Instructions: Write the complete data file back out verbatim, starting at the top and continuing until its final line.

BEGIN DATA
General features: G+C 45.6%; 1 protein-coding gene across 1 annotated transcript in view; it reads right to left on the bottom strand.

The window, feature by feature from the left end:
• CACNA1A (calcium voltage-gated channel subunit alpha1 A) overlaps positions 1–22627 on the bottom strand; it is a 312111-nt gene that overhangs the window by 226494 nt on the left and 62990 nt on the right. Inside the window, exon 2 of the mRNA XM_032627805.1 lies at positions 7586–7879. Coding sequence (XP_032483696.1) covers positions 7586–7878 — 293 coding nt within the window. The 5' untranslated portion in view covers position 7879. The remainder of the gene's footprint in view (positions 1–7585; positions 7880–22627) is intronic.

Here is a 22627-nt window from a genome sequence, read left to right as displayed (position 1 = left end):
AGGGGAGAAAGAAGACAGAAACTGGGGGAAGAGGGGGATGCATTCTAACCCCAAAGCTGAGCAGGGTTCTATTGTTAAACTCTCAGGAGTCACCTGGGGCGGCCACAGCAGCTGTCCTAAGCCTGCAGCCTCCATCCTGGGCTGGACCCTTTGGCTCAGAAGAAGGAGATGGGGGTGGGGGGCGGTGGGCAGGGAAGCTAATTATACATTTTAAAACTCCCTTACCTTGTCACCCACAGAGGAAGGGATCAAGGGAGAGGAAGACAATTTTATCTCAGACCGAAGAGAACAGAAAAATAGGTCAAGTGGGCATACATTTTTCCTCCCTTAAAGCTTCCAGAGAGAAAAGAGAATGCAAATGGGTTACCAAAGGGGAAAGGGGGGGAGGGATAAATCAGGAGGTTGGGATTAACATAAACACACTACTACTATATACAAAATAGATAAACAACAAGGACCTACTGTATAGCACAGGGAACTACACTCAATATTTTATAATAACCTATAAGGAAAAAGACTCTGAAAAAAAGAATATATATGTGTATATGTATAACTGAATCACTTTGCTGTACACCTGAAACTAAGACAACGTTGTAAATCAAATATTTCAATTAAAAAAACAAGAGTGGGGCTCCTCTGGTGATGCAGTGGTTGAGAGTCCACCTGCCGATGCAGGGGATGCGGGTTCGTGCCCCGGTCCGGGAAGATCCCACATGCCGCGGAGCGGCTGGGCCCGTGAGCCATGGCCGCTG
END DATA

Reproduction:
General features: G+C 45.6%; 1 protein-coding gene across 1 annotated transcript in view; it reads right to left on the bottom strand.

The window, feature by feature from the left end:
• CACNA1A (calcium voltage-gated channel subunit alpha1 A) overlaps positions 1–22627 on the bottom strand; it is a 312111-nt gene that overhangs the window by 226494 nt on the left and 62990 nt on the right. Inside the window, exon 2 of the mRNA XM_032627805.1 lies at positions 7586–7879. Coding sequence (XP_032483696.1) covers positions 7586–7878 — 293 coding nt within the window. The 5' untranslated portion in view covers position 7879. The remainder of the gene's footprint in view (positions 1–7585; positions 7880–22627) is intronic.

Here is a 22627-nt window from a genome sequence, read left to right as displayed (position 1 = left end):
AGGGGAGAAAGAAGACAGAAACTGGGGGAAGAGGGGGATGCATTCTAACCCCAAAGCTGAGCAGGGTTCTATTGTTAAACTCTCAGGAGTCACCTGGGGCGGCCACAGCAGCTGTCCTAAGCCTGCAGCCTCCATCCTGGGCTGGACCCTTTGGCTCAGAAGAAGGAGATGGGGGTGGGGGGCGGTGGGCAGGGAAGCTAATTATACATTTTAAAACTCCCTTACCTTGTCACCCACAGAGGAAGGGATCAAGGGAGAGGAAGACAATTTTATCTCAGACCGAAGAGAACAGAAAAATAGGTCAAGTGGGCATACATTTTTCCTCCCTTAAAGCTTCCAGAGAGAAAAGAGAATGCAAATGGGTTACCAAAGGGGAAAGGGGGGGAGGGATAAATCAGGAGGTTGGGATTAACATAAACACACTACTACTATATACAAAATAGATAAACAACAAGGACCTACTGTATAGCACAGGGAACTACACTCAATATTTTATAATAACCTATAAGGAAAAAGACTCTGAAAAAAAGAATATATATGTGTATATGTATAACTGAATCACTTTGCTGTACACCTGAAACTAAGACAACGTTGTAAATCAAATATTTCAATTAAAAAAACAAGAGTGGGGCTCCTCTGGTGATGCAGTGGTTGAGAGTCCACCTGCCGATGCAGGGGATGCGGGTTCGTGCCCCGGTCCGGGAAGATCCCACATGCCGCGGAGCGGCTGGGCCCGTGAGCCATGGCCGCTG